First, we have Verra – a US-headquartered non-profit organisation who is also the largest player in the market by transacted volumes. Verra’s standard is called the VCS (Verified Carbon Standard) and it issues credits known as VCUs (Verified Carbon Units). Last year, 52% of all VCUs issued came from projects classified as Nature-based solutions (this includes forestry). In addition, Verra runs a variety of other programs around other areas relevant to the broader sustainability market, but these are less relevant to VCUs specifically.
Next in size is Gold Standard, another non-profit, but based in Switzerland. Their speciality is focusing on co-benefits and the social & community impacts of carbon projects. With 44M credits issued last year, they are a fraction of Verra’s size. However, Gold Standard was founded by WWF (now known as the World Wide Fund for Nature), giving it automatic credibility in the eyes of buyers. Unlike Verra, GS has proportionally fewer Nature-based solutions projects listed (only 4% of the credits they issued last year fall into that category). You can view Gold Standard’s registry here.
American Carbon Registry
Third in the list is American Carbon Registry (commonly known as ACR) - the first private registry in the world for voluntary carbon markets. ACR is geographically focused on the Americas, including Canada and LATAM. Operating since 1996, ACR has seen the market’s ups and downs - but in recent years, their growth has paled next to the more aggressive expansion experienced by Verra and GS, with only 9M credits issued in 2021. ACR’s public registry is available here.
Climate Action Reserve
Our quartet of carbon registries is rounded out by Climate Action Reserve (CAR), a primarily US-focused standard. CAR grew out of a database created by the state of California. CAR credits can also be transferred to VCS (remember, that’s the standard managed by Verra), so CAR-issued credits can be converted into VCUs. You can see CAR’s public registry here.
Looking to the future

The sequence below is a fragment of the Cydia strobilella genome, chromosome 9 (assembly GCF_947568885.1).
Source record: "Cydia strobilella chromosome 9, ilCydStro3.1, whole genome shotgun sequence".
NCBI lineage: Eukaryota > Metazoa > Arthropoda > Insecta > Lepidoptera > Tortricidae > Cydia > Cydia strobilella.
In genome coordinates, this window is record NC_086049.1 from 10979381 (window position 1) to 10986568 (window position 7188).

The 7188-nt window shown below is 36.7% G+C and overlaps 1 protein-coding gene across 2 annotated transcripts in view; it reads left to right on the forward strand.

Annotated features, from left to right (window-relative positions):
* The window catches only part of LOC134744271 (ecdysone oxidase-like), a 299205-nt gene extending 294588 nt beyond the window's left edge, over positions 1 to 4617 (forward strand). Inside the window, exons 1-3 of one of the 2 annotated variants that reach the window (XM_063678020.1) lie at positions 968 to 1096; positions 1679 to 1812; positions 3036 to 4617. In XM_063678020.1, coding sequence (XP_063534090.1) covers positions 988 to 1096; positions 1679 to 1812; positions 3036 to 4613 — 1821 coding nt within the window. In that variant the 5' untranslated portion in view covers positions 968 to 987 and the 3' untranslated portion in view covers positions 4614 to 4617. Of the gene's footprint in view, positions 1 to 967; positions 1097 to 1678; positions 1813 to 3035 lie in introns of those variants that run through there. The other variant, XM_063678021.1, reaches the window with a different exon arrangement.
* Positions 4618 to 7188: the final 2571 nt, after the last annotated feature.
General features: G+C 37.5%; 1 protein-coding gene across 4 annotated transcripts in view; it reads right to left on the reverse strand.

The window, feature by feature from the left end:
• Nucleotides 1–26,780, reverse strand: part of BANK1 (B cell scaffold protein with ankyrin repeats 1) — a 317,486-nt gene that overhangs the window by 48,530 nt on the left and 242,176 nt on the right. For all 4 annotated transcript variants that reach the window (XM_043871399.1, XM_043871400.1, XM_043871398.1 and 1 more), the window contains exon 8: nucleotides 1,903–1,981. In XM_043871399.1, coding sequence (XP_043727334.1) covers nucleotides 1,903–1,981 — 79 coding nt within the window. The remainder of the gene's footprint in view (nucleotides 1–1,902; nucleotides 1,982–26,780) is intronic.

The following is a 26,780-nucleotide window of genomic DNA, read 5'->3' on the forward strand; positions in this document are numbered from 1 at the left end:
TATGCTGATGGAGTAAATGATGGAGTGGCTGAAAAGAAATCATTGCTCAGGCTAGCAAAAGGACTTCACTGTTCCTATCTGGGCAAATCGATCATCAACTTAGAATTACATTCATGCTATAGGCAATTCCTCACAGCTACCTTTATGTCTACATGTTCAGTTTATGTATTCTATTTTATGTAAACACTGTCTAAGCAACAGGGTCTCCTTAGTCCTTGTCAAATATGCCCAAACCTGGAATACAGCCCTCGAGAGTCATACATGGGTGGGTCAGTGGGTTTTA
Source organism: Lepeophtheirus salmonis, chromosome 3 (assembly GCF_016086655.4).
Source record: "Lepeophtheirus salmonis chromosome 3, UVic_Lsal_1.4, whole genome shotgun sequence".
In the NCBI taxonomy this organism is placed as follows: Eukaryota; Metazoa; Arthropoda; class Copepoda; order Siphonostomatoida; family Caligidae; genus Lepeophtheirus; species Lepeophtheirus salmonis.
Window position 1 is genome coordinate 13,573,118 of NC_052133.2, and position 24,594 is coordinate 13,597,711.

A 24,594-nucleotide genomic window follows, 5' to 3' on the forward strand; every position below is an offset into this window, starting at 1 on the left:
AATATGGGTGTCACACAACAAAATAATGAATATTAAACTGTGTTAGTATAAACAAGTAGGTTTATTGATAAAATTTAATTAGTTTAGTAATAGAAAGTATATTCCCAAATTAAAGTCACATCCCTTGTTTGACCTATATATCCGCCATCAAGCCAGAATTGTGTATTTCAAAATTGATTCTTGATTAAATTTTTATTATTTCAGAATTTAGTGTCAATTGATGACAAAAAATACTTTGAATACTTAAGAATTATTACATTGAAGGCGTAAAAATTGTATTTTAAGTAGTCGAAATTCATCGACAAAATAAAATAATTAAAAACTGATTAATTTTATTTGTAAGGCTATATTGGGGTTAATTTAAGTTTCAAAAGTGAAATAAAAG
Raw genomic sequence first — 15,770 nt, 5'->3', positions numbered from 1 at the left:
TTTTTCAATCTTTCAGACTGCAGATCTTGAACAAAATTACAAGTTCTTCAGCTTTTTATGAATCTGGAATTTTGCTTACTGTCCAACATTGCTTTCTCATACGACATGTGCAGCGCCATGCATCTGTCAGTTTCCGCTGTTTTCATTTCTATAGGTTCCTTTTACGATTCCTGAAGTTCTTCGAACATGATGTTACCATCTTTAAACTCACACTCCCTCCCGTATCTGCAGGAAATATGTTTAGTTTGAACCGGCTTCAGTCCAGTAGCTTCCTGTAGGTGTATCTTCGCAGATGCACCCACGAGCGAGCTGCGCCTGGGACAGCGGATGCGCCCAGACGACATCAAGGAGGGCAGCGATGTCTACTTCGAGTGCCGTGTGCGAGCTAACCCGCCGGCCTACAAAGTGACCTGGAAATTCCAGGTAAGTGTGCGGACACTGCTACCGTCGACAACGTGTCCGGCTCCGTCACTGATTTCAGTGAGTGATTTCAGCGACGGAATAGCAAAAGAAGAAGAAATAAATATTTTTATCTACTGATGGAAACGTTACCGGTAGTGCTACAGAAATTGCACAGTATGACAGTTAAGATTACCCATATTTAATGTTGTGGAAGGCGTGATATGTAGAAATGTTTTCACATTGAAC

Given the amount of investment and new players emerging in the voluntary carbon space, it’s hard to imagine that the carbon standard and registry world is unchanged 5 years from now. Where exactly will it go? This is hard to project, but here are a few potential scenarios:
New standards emerge to tackle specific types of credits, driving more volume through verifiers not listed above. Examples: Puro.earth (focused on biochar, geological storage and built materials), MoorFutures (focused on peatland rewetting).
Digitalisation/automation through remote MRV (monitoring, reporting and verification
Digital verification methods evolve to be so advanced that 3rd-party verification becomes less relevant – for example, close to real-time tracking of afforestation projects, which allows buyers to see the status of the projects they invested in through webcams or frequently updated satellite imagery. (More about monitoring afforestation projects here)
Decentralisation through blockchain
As crypto-based solutions get exceedingly sophisticated, the need for centralised 3rd-party verifiers might decrease as verification moves to smart contracts. Players like Klima DAO, Flow Carbon and Celo are trying to tackle this, but so far, they are all still working in conjunction with the main four verifiers. However, the future of carbon credit certification might well be Regenerative Finance (better known as ReFi). More on that in the future!